Premium wine sales in Canada (defined as C$14 per bottle and above by IWSR) have a 33 per cent volume share of the market. In 2021, premium wine sales grew by 4 per cent in volume and are forecast to grow by 2 per cent each year to 2026. Meanwhile, commercial wine declined from the elevated consumption in 2020 by 7 per cent and is expected to decline by 1 per cent on average over the next 5 years. The different performance of the premium and commercial segments means that premium wine is expected to reach a 37 per cent share by 2026.

Imports have a 75 per cent value share of the Canadian wine market and total value growth is forecasted to be driven by imported wines. Increased consumption in 2020 benefitted both local and imported wines, but the return to a more normal level of consumption in 2021 has had a disproportionally negative effect on locally produced wines (see Figure 2).

Figure 2: Value of wine consumption, imported vs local

Source: IWSR

In the past 5 years, premium imported wines have been driving growth in the market (mainly from France, Italy, and Spain), and this is forecast to continue. Premium price segments had a 41 per cent share of imports in 2021 and this is expected to reach 45 per cent in 2026 (translating to 3 per cent volume growth each year), at the expense of commercial segments. Premium wines have a 15 per cent share of local production and are expected to grow by 1 per cent each year to 2026, to reach a 17 per cent share.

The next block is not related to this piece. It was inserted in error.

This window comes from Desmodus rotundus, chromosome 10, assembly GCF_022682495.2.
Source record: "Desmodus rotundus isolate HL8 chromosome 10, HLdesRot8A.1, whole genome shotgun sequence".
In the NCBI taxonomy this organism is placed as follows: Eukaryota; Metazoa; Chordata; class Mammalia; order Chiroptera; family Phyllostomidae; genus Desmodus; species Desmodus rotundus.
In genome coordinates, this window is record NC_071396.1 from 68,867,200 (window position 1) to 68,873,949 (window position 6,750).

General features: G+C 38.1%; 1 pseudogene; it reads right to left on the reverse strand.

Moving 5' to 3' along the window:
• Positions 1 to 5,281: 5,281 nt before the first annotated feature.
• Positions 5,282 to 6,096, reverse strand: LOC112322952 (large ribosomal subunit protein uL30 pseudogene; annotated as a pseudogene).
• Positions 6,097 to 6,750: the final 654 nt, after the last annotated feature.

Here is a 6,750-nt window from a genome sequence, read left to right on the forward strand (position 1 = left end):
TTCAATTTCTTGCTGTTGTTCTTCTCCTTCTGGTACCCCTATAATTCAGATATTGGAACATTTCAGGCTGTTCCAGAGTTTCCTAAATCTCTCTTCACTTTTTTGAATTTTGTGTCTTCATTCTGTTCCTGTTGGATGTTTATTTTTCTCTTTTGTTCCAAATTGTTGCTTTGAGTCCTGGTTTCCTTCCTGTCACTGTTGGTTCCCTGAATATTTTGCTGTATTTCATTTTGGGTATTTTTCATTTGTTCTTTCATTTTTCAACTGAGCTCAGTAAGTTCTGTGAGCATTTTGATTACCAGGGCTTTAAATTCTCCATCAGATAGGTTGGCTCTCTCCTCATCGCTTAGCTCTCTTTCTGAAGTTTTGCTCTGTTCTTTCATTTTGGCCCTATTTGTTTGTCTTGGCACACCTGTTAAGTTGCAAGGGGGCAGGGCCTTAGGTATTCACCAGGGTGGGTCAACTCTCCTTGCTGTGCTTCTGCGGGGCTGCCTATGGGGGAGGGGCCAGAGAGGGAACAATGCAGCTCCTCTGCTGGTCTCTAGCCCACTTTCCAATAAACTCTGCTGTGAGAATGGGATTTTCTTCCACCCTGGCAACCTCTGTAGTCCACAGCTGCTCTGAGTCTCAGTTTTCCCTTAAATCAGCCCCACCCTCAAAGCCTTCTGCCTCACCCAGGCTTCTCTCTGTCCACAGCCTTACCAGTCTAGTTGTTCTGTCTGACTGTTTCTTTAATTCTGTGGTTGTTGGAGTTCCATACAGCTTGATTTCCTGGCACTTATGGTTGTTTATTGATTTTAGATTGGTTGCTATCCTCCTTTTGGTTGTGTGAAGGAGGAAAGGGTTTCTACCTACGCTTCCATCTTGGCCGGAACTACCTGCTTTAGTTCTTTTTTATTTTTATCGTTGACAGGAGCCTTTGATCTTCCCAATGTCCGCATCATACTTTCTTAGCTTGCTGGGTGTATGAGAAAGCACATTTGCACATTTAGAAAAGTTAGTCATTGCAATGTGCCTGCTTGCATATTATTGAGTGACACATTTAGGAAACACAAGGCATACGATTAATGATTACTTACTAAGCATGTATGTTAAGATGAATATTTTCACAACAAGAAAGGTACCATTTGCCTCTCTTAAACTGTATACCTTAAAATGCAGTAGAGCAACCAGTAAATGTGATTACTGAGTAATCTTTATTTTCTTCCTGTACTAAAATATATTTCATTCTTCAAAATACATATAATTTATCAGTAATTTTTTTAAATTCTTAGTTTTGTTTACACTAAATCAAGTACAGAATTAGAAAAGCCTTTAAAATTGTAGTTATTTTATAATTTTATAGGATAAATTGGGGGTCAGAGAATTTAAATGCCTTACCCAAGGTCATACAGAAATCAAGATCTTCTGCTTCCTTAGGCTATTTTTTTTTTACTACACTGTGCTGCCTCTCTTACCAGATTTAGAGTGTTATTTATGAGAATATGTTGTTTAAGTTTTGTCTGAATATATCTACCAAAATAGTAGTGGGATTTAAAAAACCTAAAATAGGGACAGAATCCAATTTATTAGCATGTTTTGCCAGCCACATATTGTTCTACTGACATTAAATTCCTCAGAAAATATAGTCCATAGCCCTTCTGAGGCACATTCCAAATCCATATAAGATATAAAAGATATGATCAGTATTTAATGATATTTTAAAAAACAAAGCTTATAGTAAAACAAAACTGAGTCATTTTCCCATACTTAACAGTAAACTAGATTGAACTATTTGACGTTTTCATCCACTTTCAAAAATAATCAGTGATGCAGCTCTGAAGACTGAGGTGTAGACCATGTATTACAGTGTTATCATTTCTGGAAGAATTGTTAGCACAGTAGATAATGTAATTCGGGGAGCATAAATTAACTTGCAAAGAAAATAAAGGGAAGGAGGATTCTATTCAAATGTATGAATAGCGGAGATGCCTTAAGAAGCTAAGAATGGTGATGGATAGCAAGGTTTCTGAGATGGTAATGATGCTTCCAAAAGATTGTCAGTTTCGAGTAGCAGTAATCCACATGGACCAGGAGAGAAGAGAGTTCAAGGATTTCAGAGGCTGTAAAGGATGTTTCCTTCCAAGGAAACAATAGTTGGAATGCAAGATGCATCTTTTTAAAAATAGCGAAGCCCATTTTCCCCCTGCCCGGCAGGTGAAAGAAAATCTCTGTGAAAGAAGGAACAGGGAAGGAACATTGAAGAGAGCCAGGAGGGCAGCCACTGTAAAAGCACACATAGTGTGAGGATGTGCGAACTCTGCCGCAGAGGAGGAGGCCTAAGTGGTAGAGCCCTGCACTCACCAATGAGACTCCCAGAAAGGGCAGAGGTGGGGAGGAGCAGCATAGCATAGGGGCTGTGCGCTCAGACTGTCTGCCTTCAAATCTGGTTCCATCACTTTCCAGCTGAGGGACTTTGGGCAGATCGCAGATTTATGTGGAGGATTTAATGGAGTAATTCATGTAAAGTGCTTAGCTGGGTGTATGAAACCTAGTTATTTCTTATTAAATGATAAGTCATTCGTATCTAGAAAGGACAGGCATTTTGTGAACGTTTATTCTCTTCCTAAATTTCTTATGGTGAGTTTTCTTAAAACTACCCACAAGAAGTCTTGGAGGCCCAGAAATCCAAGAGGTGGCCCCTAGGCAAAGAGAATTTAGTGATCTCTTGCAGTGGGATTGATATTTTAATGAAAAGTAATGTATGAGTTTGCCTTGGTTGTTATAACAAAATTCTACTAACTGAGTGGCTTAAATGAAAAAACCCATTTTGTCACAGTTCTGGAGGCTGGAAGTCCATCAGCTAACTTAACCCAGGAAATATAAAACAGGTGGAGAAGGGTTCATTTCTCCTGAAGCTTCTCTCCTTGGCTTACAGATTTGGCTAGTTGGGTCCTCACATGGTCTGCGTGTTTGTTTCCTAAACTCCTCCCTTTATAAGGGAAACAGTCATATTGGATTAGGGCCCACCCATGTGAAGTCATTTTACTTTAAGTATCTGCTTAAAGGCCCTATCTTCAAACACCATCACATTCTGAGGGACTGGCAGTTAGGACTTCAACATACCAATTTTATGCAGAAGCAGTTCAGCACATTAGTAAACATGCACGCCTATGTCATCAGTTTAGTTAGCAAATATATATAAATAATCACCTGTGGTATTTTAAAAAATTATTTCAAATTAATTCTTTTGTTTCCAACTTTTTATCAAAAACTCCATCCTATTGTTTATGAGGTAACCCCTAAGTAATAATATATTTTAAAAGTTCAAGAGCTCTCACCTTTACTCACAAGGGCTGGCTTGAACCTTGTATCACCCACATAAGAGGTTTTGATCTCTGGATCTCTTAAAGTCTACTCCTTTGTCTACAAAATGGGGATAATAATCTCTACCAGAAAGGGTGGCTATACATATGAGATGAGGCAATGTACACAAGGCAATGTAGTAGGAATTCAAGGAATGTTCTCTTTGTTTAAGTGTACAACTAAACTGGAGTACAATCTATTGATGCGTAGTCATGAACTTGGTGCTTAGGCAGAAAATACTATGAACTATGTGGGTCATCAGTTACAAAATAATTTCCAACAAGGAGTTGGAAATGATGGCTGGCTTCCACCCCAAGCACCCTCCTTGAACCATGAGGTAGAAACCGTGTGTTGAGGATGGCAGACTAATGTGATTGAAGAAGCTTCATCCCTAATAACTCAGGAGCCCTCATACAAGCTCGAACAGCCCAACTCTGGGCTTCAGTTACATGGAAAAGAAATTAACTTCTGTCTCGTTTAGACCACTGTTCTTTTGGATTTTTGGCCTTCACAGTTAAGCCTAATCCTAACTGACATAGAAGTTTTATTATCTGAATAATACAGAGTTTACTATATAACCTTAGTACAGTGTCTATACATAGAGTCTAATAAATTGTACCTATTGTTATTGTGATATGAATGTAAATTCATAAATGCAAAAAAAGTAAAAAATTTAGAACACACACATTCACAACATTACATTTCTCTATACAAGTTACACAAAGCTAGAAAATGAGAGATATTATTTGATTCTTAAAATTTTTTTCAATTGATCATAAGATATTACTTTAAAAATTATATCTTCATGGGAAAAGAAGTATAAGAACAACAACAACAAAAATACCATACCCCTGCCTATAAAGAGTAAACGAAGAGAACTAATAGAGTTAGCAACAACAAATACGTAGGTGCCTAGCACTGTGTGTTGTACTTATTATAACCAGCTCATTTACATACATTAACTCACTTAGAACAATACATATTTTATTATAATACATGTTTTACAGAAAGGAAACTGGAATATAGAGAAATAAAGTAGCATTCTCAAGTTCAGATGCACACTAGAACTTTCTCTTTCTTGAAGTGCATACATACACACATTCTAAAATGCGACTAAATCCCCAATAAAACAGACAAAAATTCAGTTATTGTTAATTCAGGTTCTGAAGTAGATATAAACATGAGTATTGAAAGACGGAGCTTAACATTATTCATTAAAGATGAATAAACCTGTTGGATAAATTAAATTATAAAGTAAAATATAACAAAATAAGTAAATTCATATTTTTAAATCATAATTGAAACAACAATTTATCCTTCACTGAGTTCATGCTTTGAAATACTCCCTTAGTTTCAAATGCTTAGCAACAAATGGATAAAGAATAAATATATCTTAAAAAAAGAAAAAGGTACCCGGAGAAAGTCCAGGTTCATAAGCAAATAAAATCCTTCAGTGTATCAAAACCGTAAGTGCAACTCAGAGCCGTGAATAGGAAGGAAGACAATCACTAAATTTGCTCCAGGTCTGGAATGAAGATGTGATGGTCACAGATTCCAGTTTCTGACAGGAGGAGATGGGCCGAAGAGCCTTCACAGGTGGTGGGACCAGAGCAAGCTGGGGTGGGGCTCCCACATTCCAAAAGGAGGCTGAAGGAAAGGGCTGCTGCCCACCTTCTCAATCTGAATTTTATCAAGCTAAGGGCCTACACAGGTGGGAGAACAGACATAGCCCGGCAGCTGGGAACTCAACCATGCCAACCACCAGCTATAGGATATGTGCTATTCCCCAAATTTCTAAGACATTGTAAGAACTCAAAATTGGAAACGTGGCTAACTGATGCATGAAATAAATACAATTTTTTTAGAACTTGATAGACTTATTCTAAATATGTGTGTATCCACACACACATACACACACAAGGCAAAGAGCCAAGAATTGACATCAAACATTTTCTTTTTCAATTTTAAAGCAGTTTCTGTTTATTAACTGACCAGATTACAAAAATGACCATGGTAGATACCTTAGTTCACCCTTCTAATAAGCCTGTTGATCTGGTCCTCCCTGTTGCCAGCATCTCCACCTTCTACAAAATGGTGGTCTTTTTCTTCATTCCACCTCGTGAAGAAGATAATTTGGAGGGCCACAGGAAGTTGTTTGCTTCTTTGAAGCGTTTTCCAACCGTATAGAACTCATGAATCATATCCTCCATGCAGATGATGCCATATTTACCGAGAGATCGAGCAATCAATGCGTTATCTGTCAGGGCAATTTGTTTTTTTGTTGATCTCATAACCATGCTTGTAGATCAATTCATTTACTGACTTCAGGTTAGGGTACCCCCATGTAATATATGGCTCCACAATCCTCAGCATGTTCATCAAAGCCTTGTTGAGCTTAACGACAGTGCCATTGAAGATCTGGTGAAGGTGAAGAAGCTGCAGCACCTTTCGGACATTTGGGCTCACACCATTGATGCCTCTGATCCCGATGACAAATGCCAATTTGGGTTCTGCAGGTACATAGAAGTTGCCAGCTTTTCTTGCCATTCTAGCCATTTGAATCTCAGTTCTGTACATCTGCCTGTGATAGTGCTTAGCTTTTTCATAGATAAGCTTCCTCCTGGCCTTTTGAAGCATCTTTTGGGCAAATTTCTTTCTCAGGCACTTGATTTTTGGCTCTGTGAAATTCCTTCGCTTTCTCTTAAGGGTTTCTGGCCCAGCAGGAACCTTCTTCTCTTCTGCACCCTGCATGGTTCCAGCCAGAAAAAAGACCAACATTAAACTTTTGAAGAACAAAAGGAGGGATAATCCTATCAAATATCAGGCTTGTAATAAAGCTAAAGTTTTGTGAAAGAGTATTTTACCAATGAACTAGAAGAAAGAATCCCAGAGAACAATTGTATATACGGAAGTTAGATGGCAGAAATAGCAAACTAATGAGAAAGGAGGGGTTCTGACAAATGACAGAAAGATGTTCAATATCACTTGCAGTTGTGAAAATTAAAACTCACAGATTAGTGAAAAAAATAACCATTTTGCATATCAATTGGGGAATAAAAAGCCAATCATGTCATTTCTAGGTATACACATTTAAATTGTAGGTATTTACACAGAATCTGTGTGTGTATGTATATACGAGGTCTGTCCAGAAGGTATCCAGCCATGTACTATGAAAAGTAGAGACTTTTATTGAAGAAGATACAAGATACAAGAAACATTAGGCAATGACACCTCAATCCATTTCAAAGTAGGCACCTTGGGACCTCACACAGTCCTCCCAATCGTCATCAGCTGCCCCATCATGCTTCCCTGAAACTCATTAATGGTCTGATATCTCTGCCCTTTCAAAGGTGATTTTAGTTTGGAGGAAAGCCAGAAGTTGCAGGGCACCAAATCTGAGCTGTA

Conversely, both imported and domestic commercial wines are expected to continue their decline. 2020 resulted in a temporary increase in the consumption of these wines, but 2021 saw that ease dramatically (see Figure 3).

Figure 3: Volume of imported vs local wine, premium vs commercial

Source: IWSR

Unpackaged Australian wine shipments increase, while premium exports are growing slowly

While the value of Australian exports to Canada has been relatively steady over the past decade, volume has changed notably from year to year. Most of the fluctuation in volume has been due to increases and decreases in the volume of unpackaged wine shipments, which is closely aligned to the supply of wine available in Australia. In the past 18 months there has also been significant disruptions in the ability for Australian wine producers to reliably get wine into market due to shipping delays and lack of container availability. 

Canada is the third biggest destination for Australian wine by volume and by value. In 2021–22, Australian wine exports to Canada decreased by 5 per cent in value to $174 million but increased 4 per cent in volume to 53 million litres. The increase in volume was driven by a 19 per cent increase in volume of unpackaged exports.